2.3. Inverting mode of operation

The switching sequence of the proposed converter during inverting buck–boost mode operation and key waveforms are shown in Figure. 8. For Vin> 0, switches S2, S4, S5 are always turn on and S1, S6 are always turn off, while switch S3 is switched at high frequency. Figure 9 shows the equivalent circuits of the proposed converter for Vin> 0. The circuit shown in Figure 9(a) is during DT interval in which switch S3 is turned on and the input energy is stored in inductor L. The switch S4 is also turned on; however, its external series diode becomes reverse biased because of inverse voltage (Vin + Vo) across it. Therefore, no current flows through switch S4 during this interval, as shown in Figure 9(a).

Figure 8. Inverting mode of operation key waveforms in buck-boost mode

Figure 9. Boost operation - inverting mode when Vin> 0 (a) during DT interval (b) (1-D) T interval

For Vin<0, switches S1, S3, S6 are always turn on while switches S2, S5 are always turn off, and S4 becomes high frequency switch. The operation for Vin<0 is the same as explained for vin >0, with only difference is that now the switch S4 acts the same as S3 (for Vin>0), and vice versa. The equivalent circuits during this half-cycle are shown in Figure. 10(a) and (b). The details of switching strategy are shown in table (3).

Figure 10. Boost operation - inverting mode when Vin< 0 (a) during DT interval (b) (1-D) T interval

3. Simulation results

To validate the proposed AC-AC converter, a simulation model is developed in MATLAB/SIMULINK environment and the simulation results are presented in this section. The various simulation parameters used in this study are shown in Table (3). The switching signals of all the switches in non-inverting mode for Buck action is shown in Figure 11. From Figure 11 it can be seen that two switches operate at fundamental frequency and remaining four switches operate at high frequency.

Figure 11. Switching signals of Non-Inverting mode buck AC-AC converter

Table 3. Simulation parameters

Switching Frequency

25kHz

Peak input Voltage

135V

Frequency

50Hz

Load Resistance

100 ohms

Input Capacitance

1.5 micro farads

Output Capacitance

4.5 micro farads

Solver type

Ode23s (stiff/Mod. Rosen Brock)

Max step size

1e-6

Min step size

1e-7

Figure 12 shown the input voltage, load voltage and load current of the proposed ac-ac converter operating in non-inverting mode (in buck mode) for duty cycle of 0.4. It is evident from Figure 12 that the load voltage is below 100-volt peak whereas the input voltage is 135V peak. It should be noted that when the duty cycle is between 0 to 0.5 it operates in buck mode, whereas for the proposed converter to be operated in boost mode the duty cycle of the converter should be more that 0.5 and less than 1.

Figure 12. Input voltage, load voltage and load current for Non-inverting mode in buck action

Figure 13 shows the input voltage, load voltage and load current waveform of the proposed converter when operating in boost non-inverting mode. The Figure 13 corresponds to the duty cycle of 0.8. It is evident from the Figure 13 that the load voltage is greater than the input voltage i.e. the load voltage has a peak value of 500 volts whereas the peak value of the input voltage is 135 volts. Hence the proposed inverter operates much conveniently in the boost mode. Further the load current is also boosted up as shown in Figure 13.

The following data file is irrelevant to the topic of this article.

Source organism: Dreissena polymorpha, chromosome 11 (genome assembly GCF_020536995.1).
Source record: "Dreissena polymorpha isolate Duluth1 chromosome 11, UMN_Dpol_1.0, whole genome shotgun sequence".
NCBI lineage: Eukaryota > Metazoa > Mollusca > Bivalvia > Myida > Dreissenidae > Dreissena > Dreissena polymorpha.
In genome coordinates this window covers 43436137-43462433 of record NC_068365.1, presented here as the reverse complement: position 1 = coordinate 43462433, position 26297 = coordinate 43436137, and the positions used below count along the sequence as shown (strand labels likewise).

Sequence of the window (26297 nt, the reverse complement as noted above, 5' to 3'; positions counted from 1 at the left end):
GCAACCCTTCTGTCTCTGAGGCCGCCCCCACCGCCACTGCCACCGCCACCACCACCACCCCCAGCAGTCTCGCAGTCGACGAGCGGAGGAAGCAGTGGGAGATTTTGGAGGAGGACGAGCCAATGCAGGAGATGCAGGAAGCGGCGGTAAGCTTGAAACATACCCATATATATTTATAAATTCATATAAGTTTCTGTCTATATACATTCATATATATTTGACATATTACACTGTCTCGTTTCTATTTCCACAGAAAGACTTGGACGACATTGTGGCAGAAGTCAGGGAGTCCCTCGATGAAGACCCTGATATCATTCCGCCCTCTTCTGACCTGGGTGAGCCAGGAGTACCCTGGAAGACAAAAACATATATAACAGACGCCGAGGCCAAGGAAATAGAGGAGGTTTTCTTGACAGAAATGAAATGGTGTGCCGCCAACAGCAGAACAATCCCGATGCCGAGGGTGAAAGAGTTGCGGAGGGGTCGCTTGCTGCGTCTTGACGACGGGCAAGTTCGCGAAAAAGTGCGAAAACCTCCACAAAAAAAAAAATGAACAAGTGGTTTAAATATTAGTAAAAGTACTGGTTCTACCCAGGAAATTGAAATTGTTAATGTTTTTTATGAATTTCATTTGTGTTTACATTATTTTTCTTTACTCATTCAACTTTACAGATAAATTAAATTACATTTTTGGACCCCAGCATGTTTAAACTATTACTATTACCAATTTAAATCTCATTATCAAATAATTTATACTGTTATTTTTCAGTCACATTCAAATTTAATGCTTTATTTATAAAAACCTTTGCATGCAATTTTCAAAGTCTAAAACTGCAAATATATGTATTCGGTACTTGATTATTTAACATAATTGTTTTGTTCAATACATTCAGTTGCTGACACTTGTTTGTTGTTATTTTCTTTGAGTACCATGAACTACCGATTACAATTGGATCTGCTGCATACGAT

Figure 13. Input voltage, load voltage and load current for Non-inverting mode in boost action

Figure 14 shows the switching signals of all the six switches when the converter is operating in inverting buck mode. From Figure 14 it is evident that switches S1, S2, S5 and S6 operate in low fundamental frequency whereas switches S3 and S4 operate at high (i.e. carrier) frequency. The above switching pattern is used to drive the switches for inverting buck mode of operation. Figure 15 shows the input voltage, load voltage and load current of the proposed ac-ac converter when it is operated in inverting buck mode. From Figure 15 it is evident that there is a phase shift of 180 degrees between the input voltage and load voltage, which means that the proposed converter is operating in inverting mode. Further the load voltage peak value is also less than that of the input voltage, which means that the converter is operating in buck mode.

Figure 14. Switching Signals for the proposed converter for inverting mode

Figure 15. Input voltage, load voltage and load current for inverting mode in buck action

Figure 16 shows the input voltage, load voltage and load current waveform of the proposed ac-ac converter operating in inverting boost mode. From Figure 15 it is evident that the load voltage has a phase shift of 180 degrees with respect to the input voltage and also the load voltage magnitude is greater than that of the input voltage magnitude. Thus the proposed ac-ac converter is capable of operating in inverting buck as well as boost modes.

Figure 16. Input voltage, load voltage and load current for inverting mode in boost action

4. Conclusions

In this paper, a single-phase PWM ac–ac converter has been proposed which combined the operation of non-inverting buck and boost converters and inverting buck–boost converter in one topology. The proposed converter uses six unidirectional current flowing bidirectional voltage blocking switches, two capacitors, and one inductor. The proposed converter has no shoot-through problem even when all switches are turned on simultaneously, and therefore, can eliminate PWM dead-times to produce high quality output voltage. Furthermore, the proposed converter can solve commutation problem without using bulky and lossy RC snubber or dedicated soft commutation strategy. In the proposed converter, only two switches are switched at high frequency during each half-cycle, which reduces the switching losses. Moreover, since body diode of switches never conducts the proposed converter can use power IGBTs, which benefits in low switching loss, resistive conduction voltage drops, fast switching speed, etc.

The proposed converter can operate in non-inverting buck and boost modes to replace the inverting buck–boost ac–ac converter with following benefits; decreased switch voltage stresses, inductor current and current ripple, increased reliability because of no commutation problem, and no need of PWM dead-times. In its application as DVR, the inverting buck–boost mode of the proposed converter can also be utilized along with non-inverting buck and boost modes, to compensate both voltage sags and swells. A detailed analysis of the proposed converter has been presented.